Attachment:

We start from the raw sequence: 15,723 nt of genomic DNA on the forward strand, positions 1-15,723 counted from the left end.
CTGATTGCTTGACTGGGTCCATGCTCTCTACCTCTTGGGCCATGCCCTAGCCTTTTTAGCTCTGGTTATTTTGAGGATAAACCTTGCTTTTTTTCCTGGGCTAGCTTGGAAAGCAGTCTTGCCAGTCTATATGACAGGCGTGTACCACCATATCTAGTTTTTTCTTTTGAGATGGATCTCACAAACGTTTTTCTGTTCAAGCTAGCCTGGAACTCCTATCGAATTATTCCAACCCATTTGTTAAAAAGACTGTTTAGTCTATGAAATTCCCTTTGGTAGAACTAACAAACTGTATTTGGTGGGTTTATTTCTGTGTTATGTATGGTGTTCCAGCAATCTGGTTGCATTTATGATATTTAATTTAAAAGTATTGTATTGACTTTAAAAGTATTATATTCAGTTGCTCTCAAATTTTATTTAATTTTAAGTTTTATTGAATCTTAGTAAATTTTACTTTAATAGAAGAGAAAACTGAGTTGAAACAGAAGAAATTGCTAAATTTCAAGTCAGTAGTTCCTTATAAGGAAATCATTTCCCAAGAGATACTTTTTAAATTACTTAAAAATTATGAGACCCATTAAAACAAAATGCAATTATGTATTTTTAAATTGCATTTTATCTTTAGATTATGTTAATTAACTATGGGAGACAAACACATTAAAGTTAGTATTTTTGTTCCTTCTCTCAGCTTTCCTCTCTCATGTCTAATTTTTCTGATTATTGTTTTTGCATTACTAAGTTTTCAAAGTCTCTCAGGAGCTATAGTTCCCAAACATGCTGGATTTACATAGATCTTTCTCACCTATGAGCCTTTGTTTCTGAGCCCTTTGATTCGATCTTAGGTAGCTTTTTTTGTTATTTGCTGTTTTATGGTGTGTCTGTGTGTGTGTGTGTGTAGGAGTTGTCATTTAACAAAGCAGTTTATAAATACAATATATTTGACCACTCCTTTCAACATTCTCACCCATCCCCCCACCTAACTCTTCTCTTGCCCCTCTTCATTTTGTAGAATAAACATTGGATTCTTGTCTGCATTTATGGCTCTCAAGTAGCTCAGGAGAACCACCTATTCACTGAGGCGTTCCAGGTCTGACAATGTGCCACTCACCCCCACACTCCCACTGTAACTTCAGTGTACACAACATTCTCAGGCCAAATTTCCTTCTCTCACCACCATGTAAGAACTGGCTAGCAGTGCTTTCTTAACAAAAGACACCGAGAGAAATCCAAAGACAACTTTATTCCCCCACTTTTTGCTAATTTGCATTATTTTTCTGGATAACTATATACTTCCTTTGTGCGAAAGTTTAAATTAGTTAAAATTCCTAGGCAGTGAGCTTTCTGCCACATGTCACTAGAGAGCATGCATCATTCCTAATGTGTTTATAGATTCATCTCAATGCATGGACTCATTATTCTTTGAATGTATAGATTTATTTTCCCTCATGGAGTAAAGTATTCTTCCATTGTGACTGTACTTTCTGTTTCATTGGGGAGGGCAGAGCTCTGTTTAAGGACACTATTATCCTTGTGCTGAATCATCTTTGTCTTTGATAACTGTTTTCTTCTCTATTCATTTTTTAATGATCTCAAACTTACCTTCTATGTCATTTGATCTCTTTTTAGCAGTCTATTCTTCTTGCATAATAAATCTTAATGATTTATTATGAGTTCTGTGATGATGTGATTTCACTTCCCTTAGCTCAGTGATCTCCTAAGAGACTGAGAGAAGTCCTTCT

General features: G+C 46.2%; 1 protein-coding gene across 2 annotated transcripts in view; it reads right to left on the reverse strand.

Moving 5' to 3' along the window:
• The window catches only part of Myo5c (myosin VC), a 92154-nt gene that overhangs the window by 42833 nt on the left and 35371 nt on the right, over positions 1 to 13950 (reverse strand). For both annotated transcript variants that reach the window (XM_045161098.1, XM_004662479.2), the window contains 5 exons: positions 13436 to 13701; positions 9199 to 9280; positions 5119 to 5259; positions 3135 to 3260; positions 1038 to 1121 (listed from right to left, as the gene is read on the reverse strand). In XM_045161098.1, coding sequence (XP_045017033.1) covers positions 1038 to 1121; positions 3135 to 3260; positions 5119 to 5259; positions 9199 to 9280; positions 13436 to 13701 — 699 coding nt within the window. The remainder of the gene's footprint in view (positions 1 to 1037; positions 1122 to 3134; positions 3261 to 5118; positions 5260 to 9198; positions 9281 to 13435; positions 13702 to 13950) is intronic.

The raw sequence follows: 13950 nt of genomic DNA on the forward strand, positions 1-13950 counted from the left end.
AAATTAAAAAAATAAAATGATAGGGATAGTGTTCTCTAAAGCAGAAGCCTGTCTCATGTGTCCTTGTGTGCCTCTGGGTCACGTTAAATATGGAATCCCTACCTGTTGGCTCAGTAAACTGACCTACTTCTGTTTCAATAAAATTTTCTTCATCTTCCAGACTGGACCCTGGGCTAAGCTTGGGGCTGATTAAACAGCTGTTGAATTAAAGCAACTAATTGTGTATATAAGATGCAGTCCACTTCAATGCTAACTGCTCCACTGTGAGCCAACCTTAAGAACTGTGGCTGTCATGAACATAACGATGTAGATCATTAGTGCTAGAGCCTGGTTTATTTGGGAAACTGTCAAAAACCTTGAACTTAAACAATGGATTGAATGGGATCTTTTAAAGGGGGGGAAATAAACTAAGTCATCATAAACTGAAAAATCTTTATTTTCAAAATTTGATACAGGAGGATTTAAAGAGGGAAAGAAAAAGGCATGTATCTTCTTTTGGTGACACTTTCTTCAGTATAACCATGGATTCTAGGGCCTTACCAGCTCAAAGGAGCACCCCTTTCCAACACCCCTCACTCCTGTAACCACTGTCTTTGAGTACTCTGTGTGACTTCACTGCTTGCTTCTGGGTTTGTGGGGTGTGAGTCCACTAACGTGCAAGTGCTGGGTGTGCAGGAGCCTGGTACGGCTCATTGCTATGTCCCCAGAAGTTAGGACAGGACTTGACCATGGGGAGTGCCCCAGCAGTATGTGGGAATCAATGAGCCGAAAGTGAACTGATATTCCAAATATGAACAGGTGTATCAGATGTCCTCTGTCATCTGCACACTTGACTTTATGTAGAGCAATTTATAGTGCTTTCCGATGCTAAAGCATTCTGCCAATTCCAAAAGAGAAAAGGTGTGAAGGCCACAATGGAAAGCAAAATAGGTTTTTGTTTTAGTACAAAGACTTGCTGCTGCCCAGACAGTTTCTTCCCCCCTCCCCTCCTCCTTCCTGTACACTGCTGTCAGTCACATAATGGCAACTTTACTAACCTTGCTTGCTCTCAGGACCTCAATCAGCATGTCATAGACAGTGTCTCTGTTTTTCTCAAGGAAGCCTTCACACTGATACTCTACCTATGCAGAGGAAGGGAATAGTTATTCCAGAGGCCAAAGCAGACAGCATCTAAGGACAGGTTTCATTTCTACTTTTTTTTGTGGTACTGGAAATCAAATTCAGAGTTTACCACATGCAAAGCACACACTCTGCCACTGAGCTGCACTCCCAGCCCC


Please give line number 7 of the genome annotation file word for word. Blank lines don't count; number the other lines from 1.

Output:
AAATTAAAAAAATAAAATGATAGGGATAGTGTTCTCTAAAGCAGAAGCCTGTCTCATGTGTCCTTGTGTGCCTCTGGGTCACGTTAAATATGGAATCCCTACCTGTTGGCTCAGTAAACTGACCTACTTCTGTTTCAATAAAATTTTCTTCATCTTCCAGACTGGACCCTGGGCTAAGCTTGGGGCTGATTAAACAGCTGTTGAATTAAAGCAACTAATTGTGTATATAAGATGCAGTCCACTTCAATGCTAACTGCTCCACTGTGAGCCAACCTTAAGAACTGTGGCTGTCATGAACATAACGATGTAGATCATTAGTGCTAGAGCCTGGTTTATTTGGGAAACTGTCAAAAACCTTGAACTTAAACAATGGATTGAATGGGATCTTTTAAAGGGGGGGAAATAAACTAAGTCATCATAAACTGAAAAATCTTTATTTTCAAAATTTGATACAGGAGGATTTAAAGAGGGAAAGAAAAAGGCATGTATCTTCTTTTGGTGACACTTTCTTCAGTATAACCATGGATTCTAGGGCCTTACCAGCTCAAAGGAGCACCCCTTTCCAACACCCCTCACTCCTGTAACCACTGTCTTTGAGTACTCTGTGTGACTTCACTGCTTGCTTCTGGGTTTGTGGGGTGTGAGTCCACTAACGTGCAAGTGCTGGGTGTGCAGGAGCCTGGTACGGCTCATTGCTATGTCCCCAGAAGTTAGGACAGGACTTGACCATGGGGAGTGCCCCAGCAGTATGTGGGAATCAATGAGCCGAAAGTGAACTGATATTCCAAATATGAACAGGTGTATCAGATGTCCTCTGTCATCTGCACACTTGACTTTATGTAGAGCAATTTATAGTGCTTTCCGATGCTAAAGCATTCTGCCAATTCCAAAAGAGAAAAGGTGTGAAGGCCACAATGGAAAGCAAAATAGGTTTTTGTTTTAGTACAAAGACTTGCTGCTGCCCAGACAGTTTCTTCCCCCCTCCCCTCCTCCTTCCTGTACACTGCTGTCAGTCACATAATGGCAACTTTACTAACCTTGCTTGCTCTCAGGACCTCAATCAGCATGTCATAGACAGTGTCTCTGTTTTTCTCAAGGAAGCCTTCACACTGATACTCTACCTATGCAGAGGAAGGGAATAGTTATTCCAGAGGCCAAAGCAGACAGCATCTAAGGACAGGTTTCATTTCTACTTTTTTTTGTGGTACTGGAAATCAAATTCAGAGTTTACCACATGCAAAGCACACACTCTGCCACTGAGCTGCACTCCCAGCCCC